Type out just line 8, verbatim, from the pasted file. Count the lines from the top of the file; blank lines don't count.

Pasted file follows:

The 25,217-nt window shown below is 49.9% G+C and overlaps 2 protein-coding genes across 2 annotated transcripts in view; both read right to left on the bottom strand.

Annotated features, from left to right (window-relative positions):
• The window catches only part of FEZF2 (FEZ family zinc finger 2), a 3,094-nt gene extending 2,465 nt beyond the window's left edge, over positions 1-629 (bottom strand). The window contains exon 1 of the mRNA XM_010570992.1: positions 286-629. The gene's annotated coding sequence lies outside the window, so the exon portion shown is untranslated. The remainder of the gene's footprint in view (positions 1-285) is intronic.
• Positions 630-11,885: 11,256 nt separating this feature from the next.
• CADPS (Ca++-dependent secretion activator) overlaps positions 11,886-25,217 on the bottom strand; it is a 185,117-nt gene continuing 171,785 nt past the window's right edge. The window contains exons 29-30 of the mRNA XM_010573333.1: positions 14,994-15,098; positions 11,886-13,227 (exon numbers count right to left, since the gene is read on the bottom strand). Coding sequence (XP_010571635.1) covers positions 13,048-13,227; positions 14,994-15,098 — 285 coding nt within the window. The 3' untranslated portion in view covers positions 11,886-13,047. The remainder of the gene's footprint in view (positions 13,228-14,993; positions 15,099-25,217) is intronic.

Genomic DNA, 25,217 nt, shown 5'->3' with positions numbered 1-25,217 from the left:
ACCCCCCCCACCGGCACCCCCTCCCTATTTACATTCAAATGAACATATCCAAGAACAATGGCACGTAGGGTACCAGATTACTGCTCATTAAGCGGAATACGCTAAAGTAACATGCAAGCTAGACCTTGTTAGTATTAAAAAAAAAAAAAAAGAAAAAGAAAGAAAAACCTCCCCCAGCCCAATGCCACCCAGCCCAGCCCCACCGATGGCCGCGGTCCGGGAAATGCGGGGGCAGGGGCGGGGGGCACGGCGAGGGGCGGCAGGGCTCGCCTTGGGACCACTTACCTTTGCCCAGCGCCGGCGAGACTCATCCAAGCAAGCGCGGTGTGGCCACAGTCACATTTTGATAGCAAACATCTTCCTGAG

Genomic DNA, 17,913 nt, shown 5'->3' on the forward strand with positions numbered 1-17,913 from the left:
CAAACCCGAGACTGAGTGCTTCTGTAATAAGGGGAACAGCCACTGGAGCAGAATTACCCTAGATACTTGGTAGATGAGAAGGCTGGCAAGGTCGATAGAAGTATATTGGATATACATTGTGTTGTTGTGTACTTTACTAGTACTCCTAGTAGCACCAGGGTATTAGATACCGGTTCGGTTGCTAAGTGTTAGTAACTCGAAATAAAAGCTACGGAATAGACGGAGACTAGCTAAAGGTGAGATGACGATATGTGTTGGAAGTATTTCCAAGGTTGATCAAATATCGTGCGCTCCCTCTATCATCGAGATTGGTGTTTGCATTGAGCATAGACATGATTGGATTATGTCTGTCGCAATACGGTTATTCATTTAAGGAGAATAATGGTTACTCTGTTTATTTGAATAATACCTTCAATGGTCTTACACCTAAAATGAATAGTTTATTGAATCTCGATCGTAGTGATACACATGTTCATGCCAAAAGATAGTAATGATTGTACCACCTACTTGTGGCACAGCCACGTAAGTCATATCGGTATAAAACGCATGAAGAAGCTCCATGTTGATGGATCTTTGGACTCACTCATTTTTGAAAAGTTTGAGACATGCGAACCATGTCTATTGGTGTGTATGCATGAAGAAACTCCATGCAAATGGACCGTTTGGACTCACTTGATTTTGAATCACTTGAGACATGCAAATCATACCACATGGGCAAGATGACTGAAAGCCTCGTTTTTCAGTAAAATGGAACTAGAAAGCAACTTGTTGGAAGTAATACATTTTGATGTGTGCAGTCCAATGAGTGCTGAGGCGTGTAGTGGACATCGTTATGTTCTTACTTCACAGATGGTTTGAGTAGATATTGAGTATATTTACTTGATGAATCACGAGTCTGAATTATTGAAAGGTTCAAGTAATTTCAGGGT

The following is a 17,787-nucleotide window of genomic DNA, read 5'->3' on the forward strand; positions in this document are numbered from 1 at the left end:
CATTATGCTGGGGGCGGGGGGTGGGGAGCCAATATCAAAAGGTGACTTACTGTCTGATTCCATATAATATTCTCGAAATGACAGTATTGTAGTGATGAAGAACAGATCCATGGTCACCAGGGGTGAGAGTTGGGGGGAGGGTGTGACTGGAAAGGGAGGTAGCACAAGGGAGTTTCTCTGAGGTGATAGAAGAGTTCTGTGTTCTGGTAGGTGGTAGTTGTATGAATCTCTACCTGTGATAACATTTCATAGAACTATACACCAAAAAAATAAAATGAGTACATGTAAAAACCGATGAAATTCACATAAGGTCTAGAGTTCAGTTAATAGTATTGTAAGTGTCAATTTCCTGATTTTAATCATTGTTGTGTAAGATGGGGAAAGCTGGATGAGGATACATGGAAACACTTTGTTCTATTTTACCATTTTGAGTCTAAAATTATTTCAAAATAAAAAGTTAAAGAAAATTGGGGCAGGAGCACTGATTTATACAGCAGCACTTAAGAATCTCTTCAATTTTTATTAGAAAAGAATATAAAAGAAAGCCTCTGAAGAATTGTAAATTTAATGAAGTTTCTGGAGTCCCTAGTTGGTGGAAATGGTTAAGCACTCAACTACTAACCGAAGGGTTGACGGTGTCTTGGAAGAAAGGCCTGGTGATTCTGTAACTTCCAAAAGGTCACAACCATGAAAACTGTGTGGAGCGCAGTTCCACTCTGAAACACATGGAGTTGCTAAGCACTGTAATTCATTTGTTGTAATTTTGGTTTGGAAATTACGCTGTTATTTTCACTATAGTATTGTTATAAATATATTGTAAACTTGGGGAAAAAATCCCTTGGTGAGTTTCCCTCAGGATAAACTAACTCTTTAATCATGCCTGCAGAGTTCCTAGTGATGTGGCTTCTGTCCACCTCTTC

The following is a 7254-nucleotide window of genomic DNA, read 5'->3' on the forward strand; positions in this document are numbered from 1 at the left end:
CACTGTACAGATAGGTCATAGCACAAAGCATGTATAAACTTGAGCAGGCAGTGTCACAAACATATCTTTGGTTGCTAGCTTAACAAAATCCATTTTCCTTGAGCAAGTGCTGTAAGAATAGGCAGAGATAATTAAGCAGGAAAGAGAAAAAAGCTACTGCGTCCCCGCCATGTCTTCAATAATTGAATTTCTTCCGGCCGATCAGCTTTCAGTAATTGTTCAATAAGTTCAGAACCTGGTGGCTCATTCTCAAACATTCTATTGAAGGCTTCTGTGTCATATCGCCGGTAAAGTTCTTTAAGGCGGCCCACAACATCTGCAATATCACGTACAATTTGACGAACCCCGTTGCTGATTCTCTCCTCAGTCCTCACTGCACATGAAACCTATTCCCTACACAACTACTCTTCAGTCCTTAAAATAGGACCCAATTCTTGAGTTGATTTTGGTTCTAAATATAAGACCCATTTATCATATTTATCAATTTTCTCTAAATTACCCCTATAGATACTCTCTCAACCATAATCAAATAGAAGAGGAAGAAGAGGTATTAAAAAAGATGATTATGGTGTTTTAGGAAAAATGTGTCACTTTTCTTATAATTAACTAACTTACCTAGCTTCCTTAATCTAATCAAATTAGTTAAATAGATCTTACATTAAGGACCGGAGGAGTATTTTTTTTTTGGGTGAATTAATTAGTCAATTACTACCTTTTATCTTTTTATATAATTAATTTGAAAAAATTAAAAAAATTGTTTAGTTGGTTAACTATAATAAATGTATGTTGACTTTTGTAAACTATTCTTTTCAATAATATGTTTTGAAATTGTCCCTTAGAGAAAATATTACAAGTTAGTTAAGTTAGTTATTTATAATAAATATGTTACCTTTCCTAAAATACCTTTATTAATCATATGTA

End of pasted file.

Genomic DNA, 17,913 nt, shown 5'->3' on the forward strand with positions numbered 1-17,913 from the left: